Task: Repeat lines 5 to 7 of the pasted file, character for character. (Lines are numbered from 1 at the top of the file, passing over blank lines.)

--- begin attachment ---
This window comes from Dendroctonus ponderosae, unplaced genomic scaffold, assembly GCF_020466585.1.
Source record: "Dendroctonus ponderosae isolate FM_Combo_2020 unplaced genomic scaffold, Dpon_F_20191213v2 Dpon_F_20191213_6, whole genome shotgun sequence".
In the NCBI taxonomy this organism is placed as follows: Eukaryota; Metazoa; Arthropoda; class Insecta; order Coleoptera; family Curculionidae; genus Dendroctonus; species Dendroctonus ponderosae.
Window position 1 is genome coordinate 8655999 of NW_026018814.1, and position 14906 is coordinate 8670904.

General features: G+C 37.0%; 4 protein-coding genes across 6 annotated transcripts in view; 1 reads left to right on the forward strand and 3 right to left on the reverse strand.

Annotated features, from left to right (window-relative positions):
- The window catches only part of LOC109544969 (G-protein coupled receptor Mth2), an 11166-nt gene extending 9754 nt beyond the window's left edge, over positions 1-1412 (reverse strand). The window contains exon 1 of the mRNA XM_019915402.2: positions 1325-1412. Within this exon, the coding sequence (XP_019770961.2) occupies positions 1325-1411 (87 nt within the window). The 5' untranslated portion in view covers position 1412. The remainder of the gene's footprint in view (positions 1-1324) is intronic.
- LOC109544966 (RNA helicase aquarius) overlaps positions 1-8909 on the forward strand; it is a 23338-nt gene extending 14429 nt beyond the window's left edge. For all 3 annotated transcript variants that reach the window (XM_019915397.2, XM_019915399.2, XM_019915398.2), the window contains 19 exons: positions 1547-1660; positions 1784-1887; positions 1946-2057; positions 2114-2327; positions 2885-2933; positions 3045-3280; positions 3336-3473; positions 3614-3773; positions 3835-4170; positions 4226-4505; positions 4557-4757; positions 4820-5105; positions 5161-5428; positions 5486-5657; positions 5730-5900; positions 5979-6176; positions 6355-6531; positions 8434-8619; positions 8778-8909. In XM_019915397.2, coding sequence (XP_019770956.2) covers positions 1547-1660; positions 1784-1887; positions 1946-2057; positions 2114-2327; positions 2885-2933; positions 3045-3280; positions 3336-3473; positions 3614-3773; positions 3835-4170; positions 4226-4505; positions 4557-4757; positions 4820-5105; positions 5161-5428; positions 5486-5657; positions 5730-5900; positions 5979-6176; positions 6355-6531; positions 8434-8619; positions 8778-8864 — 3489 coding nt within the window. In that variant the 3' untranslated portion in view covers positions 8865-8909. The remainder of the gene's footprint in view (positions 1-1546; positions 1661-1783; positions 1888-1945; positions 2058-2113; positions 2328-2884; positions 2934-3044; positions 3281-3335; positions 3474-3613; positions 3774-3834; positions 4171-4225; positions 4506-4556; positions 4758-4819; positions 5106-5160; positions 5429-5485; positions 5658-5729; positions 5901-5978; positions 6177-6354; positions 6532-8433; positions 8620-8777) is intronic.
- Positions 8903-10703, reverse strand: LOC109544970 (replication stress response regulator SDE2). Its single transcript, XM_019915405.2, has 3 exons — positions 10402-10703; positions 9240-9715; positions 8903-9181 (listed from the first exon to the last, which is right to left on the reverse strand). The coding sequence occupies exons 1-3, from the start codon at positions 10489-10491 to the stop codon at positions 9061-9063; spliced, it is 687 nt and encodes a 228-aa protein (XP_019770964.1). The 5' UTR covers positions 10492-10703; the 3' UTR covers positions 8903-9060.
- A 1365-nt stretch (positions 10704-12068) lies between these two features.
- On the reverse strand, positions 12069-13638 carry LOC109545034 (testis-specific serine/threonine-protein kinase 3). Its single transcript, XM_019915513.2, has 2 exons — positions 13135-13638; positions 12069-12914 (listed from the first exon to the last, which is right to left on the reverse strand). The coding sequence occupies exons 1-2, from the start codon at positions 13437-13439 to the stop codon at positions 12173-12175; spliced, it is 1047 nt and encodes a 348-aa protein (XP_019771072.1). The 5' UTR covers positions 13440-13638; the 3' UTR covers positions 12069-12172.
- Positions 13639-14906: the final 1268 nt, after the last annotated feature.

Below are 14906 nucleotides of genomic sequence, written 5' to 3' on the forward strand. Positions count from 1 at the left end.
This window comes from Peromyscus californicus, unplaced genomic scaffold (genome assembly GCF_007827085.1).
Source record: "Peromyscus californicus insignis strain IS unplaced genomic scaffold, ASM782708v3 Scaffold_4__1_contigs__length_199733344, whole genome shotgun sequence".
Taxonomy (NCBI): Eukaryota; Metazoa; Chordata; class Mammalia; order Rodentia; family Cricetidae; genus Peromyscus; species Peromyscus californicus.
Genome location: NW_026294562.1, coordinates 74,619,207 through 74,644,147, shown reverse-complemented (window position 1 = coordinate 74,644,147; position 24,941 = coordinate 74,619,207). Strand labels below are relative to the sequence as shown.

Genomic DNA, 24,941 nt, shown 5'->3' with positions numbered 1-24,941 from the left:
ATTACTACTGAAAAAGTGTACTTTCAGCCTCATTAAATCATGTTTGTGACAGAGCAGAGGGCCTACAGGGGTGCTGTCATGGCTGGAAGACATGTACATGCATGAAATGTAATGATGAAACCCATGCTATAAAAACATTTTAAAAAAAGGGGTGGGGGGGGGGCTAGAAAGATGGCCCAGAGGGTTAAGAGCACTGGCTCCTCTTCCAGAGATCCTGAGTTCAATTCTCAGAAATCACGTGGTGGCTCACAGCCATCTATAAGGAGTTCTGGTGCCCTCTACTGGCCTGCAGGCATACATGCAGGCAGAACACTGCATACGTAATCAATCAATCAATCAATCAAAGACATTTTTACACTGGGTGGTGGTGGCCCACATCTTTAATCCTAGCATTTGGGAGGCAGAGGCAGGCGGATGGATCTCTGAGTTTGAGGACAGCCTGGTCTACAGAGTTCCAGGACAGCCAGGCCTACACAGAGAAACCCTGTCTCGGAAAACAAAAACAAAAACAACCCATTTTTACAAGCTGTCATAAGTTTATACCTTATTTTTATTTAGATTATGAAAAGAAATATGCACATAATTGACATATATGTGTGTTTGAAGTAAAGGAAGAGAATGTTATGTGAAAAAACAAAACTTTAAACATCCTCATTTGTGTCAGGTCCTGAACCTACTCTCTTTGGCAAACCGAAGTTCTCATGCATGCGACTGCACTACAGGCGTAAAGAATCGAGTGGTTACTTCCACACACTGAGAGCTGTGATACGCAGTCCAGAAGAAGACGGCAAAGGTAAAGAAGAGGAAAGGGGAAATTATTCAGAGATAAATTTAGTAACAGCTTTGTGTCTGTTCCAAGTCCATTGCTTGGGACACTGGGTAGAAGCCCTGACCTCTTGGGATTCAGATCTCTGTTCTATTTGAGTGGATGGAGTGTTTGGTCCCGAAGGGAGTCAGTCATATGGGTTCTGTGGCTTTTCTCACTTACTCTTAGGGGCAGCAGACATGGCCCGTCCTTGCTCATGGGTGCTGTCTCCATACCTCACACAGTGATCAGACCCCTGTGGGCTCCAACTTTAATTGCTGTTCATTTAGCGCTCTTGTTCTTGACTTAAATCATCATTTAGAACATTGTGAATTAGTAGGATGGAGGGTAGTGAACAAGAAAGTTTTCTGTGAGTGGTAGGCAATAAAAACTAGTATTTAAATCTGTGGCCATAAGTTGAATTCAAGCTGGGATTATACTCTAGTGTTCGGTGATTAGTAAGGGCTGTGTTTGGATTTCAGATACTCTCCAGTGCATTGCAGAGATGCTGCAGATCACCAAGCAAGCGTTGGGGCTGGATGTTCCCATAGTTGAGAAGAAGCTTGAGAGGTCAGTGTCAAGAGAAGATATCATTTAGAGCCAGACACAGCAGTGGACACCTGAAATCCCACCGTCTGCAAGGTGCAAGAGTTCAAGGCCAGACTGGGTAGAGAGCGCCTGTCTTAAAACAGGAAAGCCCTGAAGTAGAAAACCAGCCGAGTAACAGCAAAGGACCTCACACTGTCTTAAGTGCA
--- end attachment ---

General features: G+C 37.0%; 4 protein-coding genes across 6 annotated transcripts in view; 1 reads left to right on the forward strand and 3 right to left on the reverse strand.

Annotated features, from left to right (window-relative positions):
- The window catches only part of LOC109544969 (G-protein coupled receptor Mth2), an 11166-nt gene extending 9754 nt beyond the window's left edge, over positions 1-1412 (reverse strand). The window contains exon 1 of the mRNA XM_019915402.2: positions 1325-1412. Within this exon, the coding sequence (XP_019770961.2) occupies positions 1325-1411 (87 nt within the window). The 5' untranslated portion in view covers position 1412. The remainder of the gene's footprint in view (positions 1-1324) is intronic.